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Feldman, Jim / The buildings of the University of Wisconsin

Old lake laboratory,   p. 226

Page 226

Fig. 1. Lake lab looking north from Park Street c.
1960. [Series 9/2, Lake Lab, x25-699]
Fig. 2. The "remodelled" Lake Lab, from the
lake side, 1994. Note the large oak to the
east of the building in both photos. [Author
Photo, AP-17]
In 1931, in the depth of the depression, to replace a lab destroyed in.the building of the tank
house, the regents approved the construction of a marine biology laboratory on Lake Mendota.1
The architect was Arthur Peabody, and the construction was done by the Vogle Brothers (for
$4435). The total cost of the lab was $7,500, paid out of the state's emergency fund. Zoologist
Arthur Hasler (later director of limnology), who occupied the building beginning in 1937, said that
until he moved in, the lake lab was never used as a laboratory. Hasler said that zoology chairman
Michael Guyer had built the lab and that Guyer assigned it as living quarters for graduate students.2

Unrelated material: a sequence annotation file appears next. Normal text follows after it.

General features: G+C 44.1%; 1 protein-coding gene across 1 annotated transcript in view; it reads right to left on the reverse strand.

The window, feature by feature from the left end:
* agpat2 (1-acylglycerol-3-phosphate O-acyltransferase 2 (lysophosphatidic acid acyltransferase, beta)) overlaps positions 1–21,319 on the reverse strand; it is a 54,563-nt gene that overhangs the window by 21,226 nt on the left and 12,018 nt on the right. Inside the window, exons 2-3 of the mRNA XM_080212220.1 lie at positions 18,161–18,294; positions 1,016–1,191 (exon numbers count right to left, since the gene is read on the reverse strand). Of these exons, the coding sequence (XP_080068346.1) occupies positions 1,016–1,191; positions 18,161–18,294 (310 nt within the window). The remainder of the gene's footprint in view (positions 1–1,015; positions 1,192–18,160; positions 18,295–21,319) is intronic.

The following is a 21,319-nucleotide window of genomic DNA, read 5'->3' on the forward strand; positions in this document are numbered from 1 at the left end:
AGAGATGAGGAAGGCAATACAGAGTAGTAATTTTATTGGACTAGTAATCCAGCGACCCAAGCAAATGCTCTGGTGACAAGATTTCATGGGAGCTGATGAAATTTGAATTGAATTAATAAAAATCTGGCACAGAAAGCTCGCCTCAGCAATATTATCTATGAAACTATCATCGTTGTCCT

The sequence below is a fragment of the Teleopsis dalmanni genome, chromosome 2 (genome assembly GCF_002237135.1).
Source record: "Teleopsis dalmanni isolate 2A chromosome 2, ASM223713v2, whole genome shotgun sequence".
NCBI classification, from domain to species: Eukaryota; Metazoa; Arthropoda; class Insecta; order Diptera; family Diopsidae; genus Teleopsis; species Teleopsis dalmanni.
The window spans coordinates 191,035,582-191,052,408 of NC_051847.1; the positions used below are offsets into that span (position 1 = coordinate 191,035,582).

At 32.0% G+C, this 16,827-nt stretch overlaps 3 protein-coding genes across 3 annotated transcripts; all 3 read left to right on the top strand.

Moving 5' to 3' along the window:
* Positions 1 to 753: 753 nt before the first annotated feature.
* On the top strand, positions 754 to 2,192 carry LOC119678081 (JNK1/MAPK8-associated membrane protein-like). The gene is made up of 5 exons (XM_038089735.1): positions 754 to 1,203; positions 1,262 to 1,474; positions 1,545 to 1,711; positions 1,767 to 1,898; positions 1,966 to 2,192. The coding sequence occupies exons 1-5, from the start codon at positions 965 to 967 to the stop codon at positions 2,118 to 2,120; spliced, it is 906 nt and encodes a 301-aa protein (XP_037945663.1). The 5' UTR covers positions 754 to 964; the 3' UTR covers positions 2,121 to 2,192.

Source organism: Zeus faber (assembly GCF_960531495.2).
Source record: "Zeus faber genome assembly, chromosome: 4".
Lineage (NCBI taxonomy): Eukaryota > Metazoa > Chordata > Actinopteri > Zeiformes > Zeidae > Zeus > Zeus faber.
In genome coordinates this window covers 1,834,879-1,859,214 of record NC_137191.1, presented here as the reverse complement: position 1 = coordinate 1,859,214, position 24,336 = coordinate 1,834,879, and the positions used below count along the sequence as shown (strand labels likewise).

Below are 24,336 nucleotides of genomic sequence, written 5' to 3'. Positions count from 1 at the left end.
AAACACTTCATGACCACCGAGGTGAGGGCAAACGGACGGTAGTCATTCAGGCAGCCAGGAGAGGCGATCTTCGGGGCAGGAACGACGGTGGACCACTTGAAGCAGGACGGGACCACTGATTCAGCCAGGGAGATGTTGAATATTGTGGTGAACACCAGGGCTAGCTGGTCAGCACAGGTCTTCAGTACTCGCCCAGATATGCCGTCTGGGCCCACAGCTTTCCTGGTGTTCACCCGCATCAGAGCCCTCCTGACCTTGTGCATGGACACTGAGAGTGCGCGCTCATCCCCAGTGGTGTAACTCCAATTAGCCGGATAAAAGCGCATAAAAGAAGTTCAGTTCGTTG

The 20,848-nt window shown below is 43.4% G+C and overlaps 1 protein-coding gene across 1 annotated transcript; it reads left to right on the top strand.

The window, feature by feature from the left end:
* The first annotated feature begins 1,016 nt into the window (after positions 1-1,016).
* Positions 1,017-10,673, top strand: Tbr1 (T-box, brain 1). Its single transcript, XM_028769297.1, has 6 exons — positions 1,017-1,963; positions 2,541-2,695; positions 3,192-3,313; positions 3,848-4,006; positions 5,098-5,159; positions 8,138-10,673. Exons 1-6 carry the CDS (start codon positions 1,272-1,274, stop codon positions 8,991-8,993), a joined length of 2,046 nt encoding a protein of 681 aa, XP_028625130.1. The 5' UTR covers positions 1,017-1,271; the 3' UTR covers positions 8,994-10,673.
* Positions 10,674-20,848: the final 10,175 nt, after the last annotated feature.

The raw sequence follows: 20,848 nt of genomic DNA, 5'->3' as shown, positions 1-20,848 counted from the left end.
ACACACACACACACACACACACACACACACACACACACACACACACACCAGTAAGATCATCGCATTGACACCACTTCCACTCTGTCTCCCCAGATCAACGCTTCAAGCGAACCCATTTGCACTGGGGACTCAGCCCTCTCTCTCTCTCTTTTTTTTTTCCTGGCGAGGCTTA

The building was two stories with basement, a twenty two by thirty four foot red-brick
structure with a concrete foundation and a hipped roof with asphalt shingles (see Fig. 1.) The base-
ment level was a boat house, the first floor had several small rooms and a staircase to the upper
level. The second floor was occupied by a single large laboratory, with a door on the south side at
the level of Park Street. With the arrival of Hasler in 1937, the building became a laboratory. It
remained in that capacity until 1961 when the Limnology Building was finished. At that time the old
lake lab became storage and occasional lab space.
In summer 1980, partly because the upper stories were in bad repair, and because the build-
ing had always blocked the beautiful view from Park Street over Lake Mendota, the top two stories
were removed from the building, and replaced with a concrete deck (see Fig. 2). The basement
remains intact and is used for boat storage by the Union Hoofer's Club.
1) Executive Committee Minutes, September 25, 1931; Regent's Minutes, January 20, 1932.
2) Arthur Hasler, oral history, University oral history project.

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